Jo (film)

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Jo
Directed by Jean Girault
Produced by Léo L. Fuchs
Written by Claude Magnier
Jacques Vilfrid
Jean Girault
Starring Louis de Funès
Claude Gensac
Michel Galabru
Bernard Blier
Music by Raymond Lefèvre
Cinematography Henri Decaë
Edited by Armand Psenny
Distributed by Metro-Goldwyn-Mayer
Release date(s) 1 September 1971 (France)
Running time 85 mins
Country France
Language French
Box office $18,502,245 [1]

Jo is a French comedy film, originally released in 1971. It is known in English-language territories either as Joe: The Busy Body or The Gazebo. It was directed by Jean Girault and stars Louis de Funès as playwright Antoine Brisebard, Claude Gensac as an actress and his wife Sylvie Brisebard as well Bernard Blier as inspector Ducros.

The script is based on a play by Alec Coppel, published in 1958, The Gazebo. Jo is its second adaptation, the first one being the 1959 film The Gazebo, starring Glenn Ford and Debbie Reynolds.

Synopsis[edit]

Antoine Brisebard, a famous comedy playwright, is struggling with financial difficulties and is preparing to sell his country villa to an English couple. What no one knows, however, is that Brisebard is actually a victim of blackmail since his wife Sylvie, a famous actress, is the daughter of a notorious robber-murderer. His extortionist is a malevolent criminal only known as Jo, who visits him often to pick up his hush money. But faced with certain ruin, Brisebard is preparing to do away with Jo once and for all, planning his deed under the guise of him trying to write the script for a crime play and consulting his friend, attorney Colas, for ideas of how to efficiently get rid of the body. He finally takes up the offer of one Tonelotti to erect a garden pavillon, whose foundation would provide the ideal hiding place for the corpse.

On the night Jo is scheduled to arrive for his next payment, Brisebard awaits the arrival with a gun but is not able to pull the trigger, drops the gun to the floor which results in a shot accidentally killing Jo. But it is only then that things turn really difficult: police inspector Ducros, who has found out about Jo's operation and Brisebard's involvement in it, starts noseying around, telling Brisebard that Jo had already been murdered at the time he was supposed to come to the villa (the man Brisebard shot is eventually revealed as Riri, a criminal associate of Jo's); the pavillon foundation proves to be too shoddy, forcing Brisebard to hide the body elsewhere; a lot of unwanted houseguests keep coming and going; and finally, Riri's body stubbornly refuses to remain hidden. Even with the help of his wife, to whom he finally tells everything, the task of getting rid of the body becomes an outright daunting - and nerve-wracking - one.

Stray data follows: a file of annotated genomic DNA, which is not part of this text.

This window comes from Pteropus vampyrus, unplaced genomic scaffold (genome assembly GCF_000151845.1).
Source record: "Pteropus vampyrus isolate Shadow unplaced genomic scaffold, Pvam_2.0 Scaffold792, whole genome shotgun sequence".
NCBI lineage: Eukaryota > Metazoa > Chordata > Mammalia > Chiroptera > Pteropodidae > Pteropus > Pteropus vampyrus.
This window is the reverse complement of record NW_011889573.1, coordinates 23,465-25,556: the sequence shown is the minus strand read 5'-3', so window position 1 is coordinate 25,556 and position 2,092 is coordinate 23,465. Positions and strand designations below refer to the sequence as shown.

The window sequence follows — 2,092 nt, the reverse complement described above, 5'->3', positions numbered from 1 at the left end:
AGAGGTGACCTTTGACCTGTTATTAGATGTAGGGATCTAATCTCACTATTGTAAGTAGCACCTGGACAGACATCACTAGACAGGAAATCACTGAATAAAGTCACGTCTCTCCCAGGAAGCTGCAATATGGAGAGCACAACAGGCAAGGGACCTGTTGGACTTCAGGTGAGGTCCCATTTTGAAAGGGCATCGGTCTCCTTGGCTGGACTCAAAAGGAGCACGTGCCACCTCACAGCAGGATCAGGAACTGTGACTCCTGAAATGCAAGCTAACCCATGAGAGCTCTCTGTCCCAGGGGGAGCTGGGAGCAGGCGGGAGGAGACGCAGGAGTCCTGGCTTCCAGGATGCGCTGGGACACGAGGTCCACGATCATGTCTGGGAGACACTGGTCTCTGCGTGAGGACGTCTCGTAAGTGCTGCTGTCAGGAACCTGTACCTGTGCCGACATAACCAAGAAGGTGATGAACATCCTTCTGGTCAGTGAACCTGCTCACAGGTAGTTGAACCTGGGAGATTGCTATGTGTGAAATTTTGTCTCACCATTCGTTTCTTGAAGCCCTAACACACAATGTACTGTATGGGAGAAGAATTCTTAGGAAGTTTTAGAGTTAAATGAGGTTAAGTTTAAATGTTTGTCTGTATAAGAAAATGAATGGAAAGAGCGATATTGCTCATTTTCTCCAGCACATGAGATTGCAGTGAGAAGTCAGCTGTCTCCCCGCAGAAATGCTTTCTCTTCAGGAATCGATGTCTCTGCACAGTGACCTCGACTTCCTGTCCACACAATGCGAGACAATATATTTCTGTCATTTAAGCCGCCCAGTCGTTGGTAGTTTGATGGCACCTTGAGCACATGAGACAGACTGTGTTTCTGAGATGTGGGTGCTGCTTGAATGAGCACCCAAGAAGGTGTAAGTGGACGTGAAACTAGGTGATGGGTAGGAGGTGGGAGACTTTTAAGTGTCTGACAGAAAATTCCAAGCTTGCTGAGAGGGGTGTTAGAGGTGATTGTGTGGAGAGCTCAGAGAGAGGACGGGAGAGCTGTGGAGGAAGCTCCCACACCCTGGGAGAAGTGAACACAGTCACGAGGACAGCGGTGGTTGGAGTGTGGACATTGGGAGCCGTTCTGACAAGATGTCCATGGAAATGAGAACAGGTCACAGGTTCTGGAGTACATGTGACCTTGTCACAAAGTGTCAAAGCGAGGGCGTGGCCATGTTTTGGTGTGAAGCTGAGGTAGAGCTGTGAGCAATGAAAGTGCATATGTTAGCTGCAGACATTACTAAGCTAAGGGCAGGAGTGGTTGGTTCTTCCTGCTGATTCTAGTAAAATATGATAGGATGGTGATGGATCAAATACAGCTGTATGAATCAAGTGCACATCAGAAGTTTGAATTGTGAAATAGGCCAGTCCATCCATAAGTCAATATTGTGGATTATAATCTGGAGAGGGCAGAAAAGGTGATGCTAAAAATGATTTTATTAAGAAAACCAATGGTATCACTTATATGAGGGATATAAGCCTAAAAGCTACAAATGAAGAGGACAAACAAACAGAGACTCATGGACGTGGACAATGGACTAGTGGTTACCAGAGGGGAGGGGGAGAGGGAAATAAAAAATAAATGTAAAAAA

Cast[edit]

Reception[edit]

Following its release, the film sold 2,466,966 tickets in France. It was the 13th most successful film in France in 1971, far behind The Aristocats, at the top of the box office with 12,481,726 tickets sold in the country. Jo was a small success for Louis de Funès, whose films usually attracted large popular interest.[2] Most of the critics praised the performance of Louis de Funès but deplored the weak direction of Jean Girault, who admitted that de Funès was responsible for 60% of the gags used in the film.[3]

References[edit]

  1. ^ http://www.jpbox-office.com/fichfilm.php?id=8778
  2. ^ http://www.jpbox-office.com/bilanfr.php?year=1966
  3. ^ Louis de Funès, grimaces et gloire, Bertrand Dicale, Grasset, 2009.

External links[edit]